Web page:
Filtering Spam Filters
Spam is like the weather and taxes. Everyone gripes, but no one ever does anything about it.
There are lots of reasons for our collective inaction. Figuring out which software fights spam best is nowhere near as easy as making BIG $$BUXX$$ AT HOME refilling ink-jet cartridges. The review site Spamotomy.com lists 138 anti-spam applications. Most work with only one or two different email programs. And once you install a filter, you still have to monitor it to make sure it doesn't delete messages you care about. For most folks, it seems easier just to live with the problem than try to fix it.
But better software is arriving. And if you still haven't done anything to beat back the tide of junk email, now's the time for action.
Some of the most effective new approaches make intelligent choices by actually reading your mail. InBoxer, which works with Microsoft Outlook, analyzes every word of the messages in your inbox to learn the characteristics of email that is meaningful to you. Though the software is tailored for each user, it finds that such words as "wealth," "millionaires," and "secrets" tend to tar a message as spam.
InBoxer, from a startup called Audiotrieve, separates spam into two different folders. One, called "review," is for stuff that appears to be spam but may not be. Users need to look at the review folder occasionally, tagging messages as spam or not spam, giving the software a refresher course to keep it sharp. The other folder, called "blocked," is for messages the software thinks are definitely spam. Since the review folder contains fewer messages than the blocked folder, it doesn't take much time to separate a request to assist the family of a former African despot from a deal on last-minute airfares that you may want to keep.
Corvigo's MailGate (not to be confused with Page Enterprises' MailGate) takes a similar approach. But rather than running on an individual's desktop, it works with corporate systems. Running on a dedicated server, MailGate uses an artificial-intelligence strategy called "intent-based filtering" to differentiate good email from bad. It's basically an attempt to discern whether a sender is trying to sell you something. "We look for the language structure of direct marketing," says Jeff Ready, Corvigo's CEO. MailGate also sends individual corporate users its own junk mail—a daily message listing all the email it has quarantined as spam. That way, if it makes a mistake, you can rescue the message.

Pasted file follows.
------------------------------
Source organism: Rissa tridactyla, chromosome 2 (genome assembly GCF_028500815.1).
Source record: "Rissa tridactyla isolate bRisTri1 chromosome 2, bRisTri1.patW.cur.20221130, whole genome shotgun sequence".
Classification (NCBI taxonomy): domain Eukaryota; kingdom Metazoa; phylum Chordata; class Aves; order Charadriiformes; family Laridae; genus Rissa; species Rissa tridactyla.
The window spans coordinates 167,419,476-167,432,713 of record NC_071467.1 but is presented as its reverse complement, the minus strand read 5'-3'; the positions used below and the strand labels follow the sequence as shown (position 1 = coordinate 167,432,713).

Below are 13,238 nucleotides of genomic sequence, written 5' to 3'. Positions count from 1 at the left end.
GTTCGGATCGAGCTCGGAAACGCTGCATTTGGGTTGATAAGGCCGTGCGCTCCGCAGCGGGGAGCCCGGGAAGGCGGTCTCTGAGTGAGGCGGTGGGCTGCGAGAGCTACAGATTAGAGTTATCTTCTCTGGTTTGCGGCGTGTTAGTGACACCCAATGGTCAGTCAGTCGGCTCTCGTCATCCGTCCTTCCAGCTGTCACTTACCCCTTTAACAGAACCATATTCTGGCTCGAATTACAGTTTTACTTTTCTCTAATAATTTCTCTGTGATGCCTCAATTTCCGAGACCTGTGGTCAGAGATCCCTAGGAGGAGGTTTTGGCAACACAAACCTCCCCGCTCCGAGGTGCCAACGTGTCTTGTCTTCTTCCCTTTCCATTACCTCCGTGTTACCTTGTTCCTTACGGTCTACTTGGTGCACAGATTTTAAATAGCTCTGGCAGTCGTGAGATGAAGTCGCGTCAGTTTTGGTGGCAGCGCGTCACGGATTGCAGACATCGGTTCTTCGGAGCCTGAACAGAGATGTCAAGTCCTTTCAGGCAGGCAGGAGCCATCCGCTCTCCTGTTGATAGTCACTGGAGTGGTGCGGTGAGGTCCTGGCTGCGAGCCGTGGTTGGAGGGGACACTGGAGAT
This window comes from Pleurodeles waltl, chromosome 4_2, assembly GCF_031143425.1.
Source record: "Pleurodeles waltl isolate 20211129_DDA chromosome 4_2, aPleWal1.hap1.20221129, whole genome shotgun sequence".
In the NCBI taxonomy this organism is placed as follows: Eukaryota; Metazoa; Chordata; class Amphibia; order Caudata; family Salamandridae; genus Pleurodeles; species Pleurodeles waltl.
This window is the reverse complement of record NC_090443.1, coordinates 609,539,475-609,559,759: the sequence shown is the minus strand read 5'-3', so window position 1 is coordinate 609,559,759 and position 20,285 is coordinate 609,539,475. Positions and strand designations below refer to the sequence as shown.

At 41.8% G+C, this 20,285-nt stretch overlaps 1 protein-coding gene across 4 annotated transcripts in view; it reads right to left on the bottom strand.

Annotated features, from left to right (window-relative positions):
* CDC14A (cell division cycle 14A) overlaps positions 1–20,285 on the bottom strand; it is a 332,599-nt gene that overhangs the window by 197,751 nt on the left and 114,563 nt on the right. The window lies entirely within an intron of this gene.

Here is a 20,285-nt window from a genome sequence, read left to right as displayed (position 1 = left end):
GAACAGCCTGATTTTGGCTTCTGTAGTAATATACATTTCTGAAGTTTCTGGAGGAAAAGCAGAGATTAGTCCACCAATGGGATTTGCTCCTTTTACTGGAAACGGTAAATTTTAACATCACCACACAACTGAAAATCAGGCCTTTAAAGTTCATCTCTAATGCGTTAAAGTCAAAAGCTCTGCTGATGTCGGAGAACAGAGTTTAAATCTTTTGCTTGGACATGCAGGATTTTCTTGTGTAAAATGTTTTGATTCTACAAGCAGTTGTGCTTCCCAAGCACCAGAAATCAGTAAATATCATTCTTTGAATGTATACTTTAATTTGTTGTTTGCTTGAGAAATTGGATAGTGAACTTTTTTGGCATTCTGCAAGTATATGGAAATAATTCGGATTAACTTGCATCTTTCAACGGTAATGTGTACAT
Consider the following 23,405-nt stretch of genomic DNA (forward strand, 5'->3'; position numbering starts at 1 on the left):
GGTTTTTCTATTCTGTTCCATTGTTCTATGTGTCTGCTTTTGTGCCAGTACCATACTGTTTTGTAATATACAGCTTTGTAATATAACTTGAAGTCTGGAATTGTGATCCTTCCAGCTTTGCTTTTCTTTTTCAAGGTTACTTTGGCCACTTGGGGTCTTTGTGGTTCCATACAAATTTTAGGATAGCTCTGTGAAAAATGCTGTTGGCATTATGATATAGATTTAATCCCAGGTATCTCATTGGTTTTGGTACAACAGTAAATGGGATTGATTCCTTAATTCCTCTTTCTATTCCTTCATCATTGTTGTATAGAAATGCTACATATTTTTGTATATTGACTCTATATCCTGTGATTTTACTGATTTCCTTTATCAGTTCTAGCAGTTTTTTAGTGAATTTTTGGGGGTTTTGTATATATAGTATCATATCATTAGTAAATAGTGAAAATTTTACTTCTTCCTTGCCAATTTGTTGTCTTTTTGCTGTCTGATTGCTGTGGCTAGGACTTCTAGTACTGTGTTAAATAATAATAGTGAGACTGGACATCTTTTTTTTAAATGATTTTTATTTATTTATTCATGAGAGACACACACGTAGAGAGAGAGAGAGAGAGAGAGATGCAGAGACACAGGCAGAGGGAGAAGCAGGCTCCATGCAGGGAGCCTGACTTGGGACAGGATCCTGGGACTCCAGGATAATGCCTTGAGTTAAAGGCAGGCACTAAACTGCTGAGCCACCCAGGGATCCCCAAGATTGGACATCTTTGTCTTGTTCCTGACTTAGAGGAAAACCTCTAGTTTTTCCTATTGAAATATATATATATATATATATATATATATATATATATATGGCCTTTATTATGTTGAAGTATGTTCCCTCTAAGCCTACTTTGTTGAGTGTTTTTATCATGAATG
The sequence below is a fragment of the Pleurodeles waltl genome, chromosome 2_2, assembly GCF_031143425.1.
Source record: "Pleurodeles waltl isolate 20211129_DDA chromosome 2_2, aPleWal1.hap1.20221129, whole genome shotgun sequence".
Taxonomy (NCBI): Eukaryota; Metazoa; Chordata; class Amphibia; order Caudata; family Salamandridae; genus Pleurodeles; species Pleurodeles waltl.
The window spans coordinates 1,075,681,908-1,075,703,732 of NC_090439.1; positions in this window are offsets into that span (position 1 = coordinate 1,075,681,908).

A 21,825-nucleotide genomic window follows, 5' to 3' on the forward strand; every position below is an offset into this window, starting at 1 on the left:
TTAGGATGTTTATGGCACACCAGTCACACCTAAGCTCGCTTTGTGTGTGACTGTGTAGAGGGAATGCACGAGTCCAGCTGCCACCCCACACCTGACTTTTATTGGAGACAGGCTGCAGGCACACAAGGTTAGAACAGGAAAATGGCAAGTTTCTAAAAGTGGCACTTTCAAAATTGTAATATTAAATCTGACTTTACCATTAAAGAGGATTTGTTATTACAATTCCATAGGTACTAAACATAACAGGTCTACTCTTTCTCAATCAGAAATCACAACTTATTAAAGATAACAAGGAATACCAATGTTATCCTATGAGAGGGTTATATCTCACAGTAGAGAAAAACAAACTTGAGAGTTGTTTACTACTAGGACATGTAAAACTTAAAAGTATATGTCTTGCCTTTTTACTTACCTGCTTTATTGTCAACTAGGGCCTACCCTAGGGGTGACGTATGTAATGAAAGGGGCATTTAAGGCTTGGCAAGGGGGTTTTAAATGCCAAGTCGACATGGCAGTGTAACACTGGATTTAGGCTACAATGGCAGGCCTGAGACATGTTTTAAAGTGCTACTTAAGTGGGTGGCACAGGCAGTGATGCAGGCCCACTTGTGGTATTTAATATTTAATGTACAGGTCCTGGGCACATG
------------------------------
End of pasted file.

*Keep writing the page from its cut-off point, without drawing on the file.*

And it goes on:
Two other programs worth mentioning: Qurb, one of the best "whitelist" programs, automatically develops a list of people you correspond with regularly—and fires off messages to other senders demanding they prove they're real people. And InBoxCop is a catchall program that blends several approaches, including a blacklist of known spammers and the effective SpamAssassin technology, into a package that works with AOL, Hotmail, Outlook Express, and several other programs.
Spamotomy.com offers a good search engine—and reviews—to find a spam filter that will work with your particular operating system and email program. None will turn your inbox into an impregnable fortress. But better to be surprised when a piece of spam makes it over the walls than constantly inundated by unwanted messages.
The Gore-Tex of Guitar Strings
The annals of innovation are littered with products that, after failing in their original guise, took off when shrewdly redirected. Think Post-it Notes. Or Viagra. Or now Elixir guitar strings.
Guitar strings—brought to you by the folks who put Gore-Tex on your rain slickers and Glide floss between your teeth. In just five years, W.L. Gore & Associates has become the second-leading manufacturer in the $100 million fretted-stringed-instrument business by repositioning a failed experiment.
In 1997, a team at Gore was testing its expanded polytetraflouroethylene (ePTFE) material for the cables that control puppets at Disney's theme parks. The prototype failed—but failure was just the beginning. "We gave it to guitar players to try out, and they were amazed that it didn't go dead," explains Steve Young, who now leads Gore's Elixir business.
Gore's strings lasted up to five times longer than most others then available. But they also cost twice as much. How to crack that nut in a static category? Gore went straight to musicians. It bought magazine subscriber lists and trolled festivals, giving out samples and building buzz. It hired musically attuned reps to bond with retailers and got Taylor Guitars, a leading acoustic manufacturer, to install Elixir on all its guitars. Now Elixir Strings are sold by more than half the music stores in the country.
A version of this article appeared in the December 2003 issue of Fast Company magazine.